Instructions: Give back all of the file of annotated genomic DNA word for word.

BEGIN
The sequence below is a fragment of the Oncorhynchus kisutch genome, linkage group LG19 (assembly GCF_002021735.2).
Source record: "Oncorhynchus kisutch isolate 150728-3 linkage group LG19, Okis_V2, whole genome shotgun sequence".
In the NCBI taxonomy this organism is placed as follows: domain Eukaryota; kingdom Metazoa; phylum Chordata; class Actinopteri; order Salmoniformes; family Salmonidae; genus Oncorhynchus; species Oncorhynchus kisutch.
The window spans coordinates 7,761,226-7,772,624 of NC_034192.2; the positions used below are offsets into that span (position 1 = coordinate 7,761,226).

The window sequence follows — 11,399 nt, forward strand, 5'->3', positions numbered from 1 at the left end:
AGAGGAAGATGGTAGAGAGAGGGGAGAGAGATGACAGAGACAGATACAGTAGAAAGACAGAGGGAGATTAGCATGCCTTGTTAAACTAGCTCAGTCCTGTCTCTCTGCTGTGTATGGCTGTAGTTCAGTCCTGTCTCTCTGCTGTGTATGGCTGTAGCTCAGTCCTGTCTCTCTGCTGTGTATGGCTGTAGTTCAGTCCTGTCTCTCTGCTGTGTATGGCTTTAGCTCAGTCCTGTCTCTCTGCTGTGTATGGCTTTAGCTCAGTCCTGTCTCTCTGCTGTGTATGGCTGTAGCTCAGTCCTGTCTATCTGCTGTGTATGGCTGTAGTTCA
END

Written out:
The sequence below is a fragment of the Oncorhynchus kisutch genome, linkage group LG19 (assembly GCF_002021735.2).
Source record: "Oncorhynchus kisutch isolate 150728-3 linkage group LG19, Okis_V2, whole genome shotgun sequence".
In the NCBI taxonomy this organism is placed as follows: domain Eukaryota; kingdom Metazoa; phylum Chordata; class Actinopteri; order Salmoniformes; family Salmonidae; genus Oncorhynchus; species Oncorhynchus kisutch.
The window spans coordinates 7,761,226-7,772,624 of NC_034192.2; the positions used below are offsets into that span (position 1 = coordinate 7,761,226).

The window sequence follows — 11,399 nt, forward strand, 5'->3', positions numbered from 1 at the left end:
AGAGGAAGATGGTAGAGAGAGGGGAGAGAGATGACAGAGACAGATACAGTAGAAAGACAGAGGGAGATTAGCATGCCTTGTTAAACTAGCTCAGTCCTGTCTCTCTGCTGTGTATGGCTGTAGTTCAGTCCTGTCTCTCTGCTGTGTATGGCTGTAGCTCAGTCCTGTCTCTCTGCTGTGTATGGCTGTAGTTCAGTCCTGTCTCTCTGCTGTGTATGGCTTTAGCTCAGTCCTGTCTCTCTGCTGTGTATGGCTTTAGCTCAGTCCTGTCTCTCTGCTGTGTATGGCTGTAGCTCAGTCCTGTCTATCTGCTGTGTATGGCTGTAGTTCA